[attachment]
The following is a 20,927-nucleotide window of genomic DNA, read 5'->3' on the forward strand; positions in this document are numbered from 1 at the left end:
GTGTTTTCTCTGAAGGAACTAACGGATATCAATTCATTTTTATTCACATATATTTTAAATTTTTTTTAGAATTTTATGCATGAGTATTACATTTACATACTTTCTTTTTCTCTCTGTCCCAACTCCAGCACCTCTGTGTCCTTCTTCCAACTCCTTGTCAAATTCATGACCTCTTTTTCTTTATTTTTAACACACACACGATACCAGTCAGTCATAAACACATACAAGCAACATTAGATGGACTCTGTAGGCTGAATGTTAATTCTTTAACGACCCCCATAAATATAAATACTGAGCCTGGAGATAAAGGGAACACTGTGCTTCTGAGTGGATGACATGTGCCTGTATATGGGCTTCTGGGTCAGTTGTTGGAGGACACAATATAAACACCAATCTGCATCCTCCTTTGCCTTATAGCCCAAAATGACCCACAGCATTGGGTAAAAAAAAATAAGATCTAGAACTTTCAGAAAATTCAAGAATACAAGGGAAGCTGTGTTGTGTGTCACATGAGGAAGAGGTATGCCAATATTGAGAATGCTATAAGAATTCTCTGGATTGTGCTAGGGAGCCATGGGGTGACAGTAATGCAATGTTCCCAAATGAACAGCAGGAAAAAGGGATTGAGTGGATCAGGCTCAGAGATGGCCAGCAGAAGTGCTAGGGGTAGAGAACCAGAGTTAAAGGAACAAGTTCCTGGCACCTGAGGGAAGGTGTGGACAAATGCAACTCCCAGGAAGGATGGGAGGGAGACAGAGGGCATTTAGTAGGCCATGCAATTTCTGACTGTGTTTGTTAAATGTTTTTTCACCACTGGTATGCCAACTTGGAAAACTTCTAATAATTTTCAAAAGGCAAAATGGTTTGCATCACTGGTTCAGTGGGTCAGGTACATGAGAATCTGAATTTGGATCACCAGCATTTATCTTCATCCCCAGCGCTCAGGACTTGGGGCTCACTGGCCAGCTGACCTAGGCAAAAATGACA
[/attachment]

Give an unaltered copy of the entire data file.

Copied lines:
The following is a 20,927-nucleotide window of genomic DNA, read 5'->3' on the forward strand; positions in this document are numbered from 1 at the left end:
GTGTTTTCTCTGAAGGAACTAACGGATATCAATTCATTTTTATTCACATATATTTTAAATTTTTTTTAGAATTTTATGCATGAGTATTACATTTACATACTTTCTTTTTCTCTCTGTCCCAACTCCAGCACCTCTGTGTCCTTCTTCCAACTCCTTGTCAAATTCATGACCTCTTTTTCTTTATTTTTAACACACACACGATACCAGTCAGTCATAAACACATACAAGCAACATTAGATGGACTCTGTAGGCTGAATGTTAATTCTTTAACGACCCCCATAAATATAAATACTGAGCCTGGAGATAAAGGGAACACTGTGCTTCTGAGTGGATGACATGTGCCTGTATATGGGCTTCTGGGTCAGTTGTTGGAGGACACAATATAAACACCAATCTGCATCCTCCTTTGCCTTATAGCCCAAAATGACCCACAGCATTGGGTAAAAAAAAATAAGATCTAGAACTTTCAGAAAATTCAAGAATACAAGGGAAGCTGTGTTGTGTGTCACATGAGGAAGAGGTATGCCAATATTGAGAATGCTATAAGAATTCTCTGGATTGTGCTAGGGAGCCATGGGGTGACAGTAATGCAATGTTCCCAAATGAACAGCAGGAAAAAGGGATTGAGTGGATCAGGCTCAGAGATGGCCAGCAGAAGTGCTAGGGGTAGAGAACCAGAGTTAAAGGAACAAGTTCCTGGCACCTGAGGGAAGGTGTGGACAAATGCAACTCCCAGGAAGGATGGGAGGGAGACAGAGGGCATTTAGTAGGCCATGCAATTTCTGACTGTGTTTGTTAAATGTTTTTTCACCACTGGTATGCCAACTTGGAAAACTTCTAATAATTTTCAAAAGGCAAAATGGTTTGCATCACTGGTTCAGTGGGTCAGGTACATGAGAATCTGAATTTGGATCACCAGCATTTATCTTCATCCCCAGCGCTCAGGACTTGGGGCTCACTGGCCAGCTGACCTAGGCAAAAATGACA